What To Set Up – a Program for Debate

Resource pack section 1C

The key to getting debate activities going in schools are you, the teacher, an excited bunch of students and some lively issues to debate. Below are some tips and suggestions for a debate programme, to help you along in the process. These points aren’t prescriptive, but are taken from the experiences of teachers we work with at Debating Matters who have started debate activities up at their school from scratch. Feel free to borrow what you like!


■ Identify your ‘debate club committee’
■ Set up a first meeting
■ Agree a programme for the term, with a key aim for the end of term. e.g. a live formal debate

ACTION POINT: IDENTIFY STUDENTS WHO YOU THINK WOULD BE GOOD TO HAVE ON BOARD AND MAKE THEM PART OF THE COMMITTEE While publicity is very important in drawing in a self-selecting audience, momentum around the group will grow if you have some enthusiastic students on side who can then recommend and promote the group to their friends. Many teachers we have spoken to suggest that having an initial group of students committed to the cause helped build their activities enormously.

TEACHER TIP: “Give pupils ownership of when debates are (give them a few dates to choose from) and have them on different evenings – this encourages others to come and check it out.”

ACTION POINT: A REGULAR GROUP As a minimum, a regular (perhaps weekly) group is essential to establish and sustain momentum, and can be quite informal initially. Identify a suitable time, meeting place, and who will be invited to participate. A Sixth Form debating group is ideal, but your own circumstances will dictate what is appropriate, and teachers have used all kinds of ideas to get lively debate happening in their schools.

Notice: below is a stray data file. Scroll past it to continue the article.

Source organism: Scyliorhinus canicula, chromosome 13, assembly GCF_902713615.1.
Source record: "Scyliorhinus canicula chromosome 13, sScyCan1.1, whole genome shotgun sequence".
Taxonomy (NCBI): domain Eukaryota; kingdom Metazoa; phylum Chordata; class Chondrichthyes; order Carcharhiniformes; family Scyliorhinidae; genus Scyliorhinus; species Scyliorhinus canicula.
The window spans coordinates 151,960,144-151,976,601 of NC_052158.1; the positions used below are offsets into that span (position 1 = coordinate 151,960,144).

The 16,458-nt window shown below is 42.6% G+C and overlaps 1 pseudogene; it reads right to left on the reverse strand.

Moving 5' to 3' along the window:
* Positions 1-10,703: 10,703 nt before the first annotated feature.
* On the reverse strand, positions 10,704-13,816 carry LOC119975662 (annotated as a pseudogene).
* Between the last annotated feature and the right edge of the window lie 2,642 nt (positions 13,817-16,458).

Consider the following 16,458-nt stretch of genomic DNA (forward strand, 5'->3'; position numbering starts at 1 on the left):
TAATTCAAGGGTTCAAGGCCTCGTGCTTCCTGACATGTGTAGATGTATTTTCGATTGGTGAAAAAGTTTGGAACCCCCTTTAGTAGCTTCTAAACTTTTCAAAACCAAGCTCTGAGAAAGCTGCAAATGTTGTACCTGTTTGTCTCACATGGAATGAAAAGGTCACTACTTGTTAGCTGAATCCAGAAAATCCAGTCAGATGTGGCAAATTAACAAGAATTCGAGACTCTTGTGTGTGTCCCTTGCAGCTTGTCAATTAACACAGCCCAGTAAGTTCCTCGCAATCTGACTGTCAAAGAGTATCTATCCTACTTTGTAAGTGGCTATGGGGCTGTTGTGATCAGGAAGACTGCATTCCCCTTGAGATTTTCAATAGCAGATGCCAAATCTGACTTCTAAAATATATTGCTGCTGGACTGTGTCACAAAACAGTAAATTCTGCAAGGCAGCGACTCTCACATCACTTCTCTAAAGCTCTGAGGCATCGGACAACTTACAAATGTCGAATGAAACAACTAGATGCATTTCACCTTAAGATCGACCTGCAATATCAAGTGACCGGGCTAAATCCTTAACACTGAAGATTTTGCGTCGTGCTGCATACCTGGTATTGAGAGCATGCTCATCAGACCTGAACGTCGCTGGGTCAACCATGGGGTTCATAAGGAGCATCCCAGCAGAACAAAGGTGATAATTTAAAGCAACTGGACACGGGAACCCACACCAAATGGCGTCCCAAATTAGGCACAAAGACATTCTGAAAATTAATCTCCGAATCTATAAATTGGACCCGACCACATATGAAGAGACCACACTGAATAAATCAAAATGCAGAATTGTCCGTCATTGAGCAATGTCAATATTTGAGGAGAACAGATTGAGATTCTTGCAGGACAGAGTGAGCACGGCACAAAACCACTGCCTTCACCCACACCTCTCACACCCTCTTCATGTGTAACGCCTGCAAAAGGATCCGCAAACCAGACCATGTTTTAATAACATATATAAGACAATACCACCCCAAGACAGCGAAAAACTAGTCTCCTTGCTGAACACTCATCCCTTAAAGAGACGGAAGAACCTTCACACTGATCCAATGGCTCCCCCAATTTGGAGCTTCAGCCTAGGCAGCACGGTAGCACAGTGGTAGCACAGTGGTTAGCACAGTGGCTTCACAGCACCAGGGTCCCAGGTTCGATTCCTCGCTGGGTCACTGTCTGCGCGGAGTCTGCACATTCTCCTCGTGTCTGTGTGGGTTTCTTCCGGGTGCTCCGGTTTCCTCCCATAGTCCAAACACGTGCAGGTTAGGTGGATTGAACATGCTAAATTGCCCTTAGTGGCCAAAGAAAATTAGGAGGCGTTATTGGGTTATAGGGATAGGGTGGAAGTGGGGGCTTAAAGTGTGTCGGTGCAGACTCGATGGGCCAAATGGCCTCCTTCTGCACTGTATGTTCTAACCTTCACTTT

TEACHER TIP: “There is nothing like the competitive instinct to motivate students. We found that entering a competition early on provides a focus for the debate club.”

TEACHER TIP: “Choose a group of students that you would like to work with. Their involvement will not only encourage others to attend (far more so than notes in registers etc.) but will also encourage them to take responsibility for its success.”


■ Get your group to create reasoned responses to provocative and controversial arguments, whether they take them from video pieces or articles

ACTION POINT: GET STUDENTS TO RESPOND TO A CONTROVERSIAL OPINION Students can get worked up very easily! In organising debate activities in school you should make use of this propensity, but also work out ways to challenge your group’s prejudices – that is to expose their ideas about the world to research and rational debate. One way to do this might be to find an article written by a ‘provocative writer’ and get them to discuss it. For example, TV historian David Starkey was pilloried last year for his comments about the London riots, and branded a racist, but might some of what he said be worthwhile discussing? Or should he have been banned from saying it, as some suggested in the aftermath? Related to this, are there some things that people just shouldn’t be allowed to say? Or is free expression absolute, no ifs or buts? Play a clip of the discussion and get students to respond, asking plenty of questions that will challenge their assumptions. Alternatively, you might play a clip of someone putting forward a more mainstream position in a current debate, and then ask students to critique their arguments.

TEACHER TIP: “I always go on the Today program and the headlines from the BBC website to identify some good stimulus material. I also use “The Week” as it has good one page summaries of topics that can then be used to develop a debate.”


■ Invite different members of the club to go head-to-head on an issue in each week
■ Decide on topics in advance and give them some materials to use in their preparation
■ On the day students would give 3-5 minute introductions and then the discussion should be opened up to points from other members of the club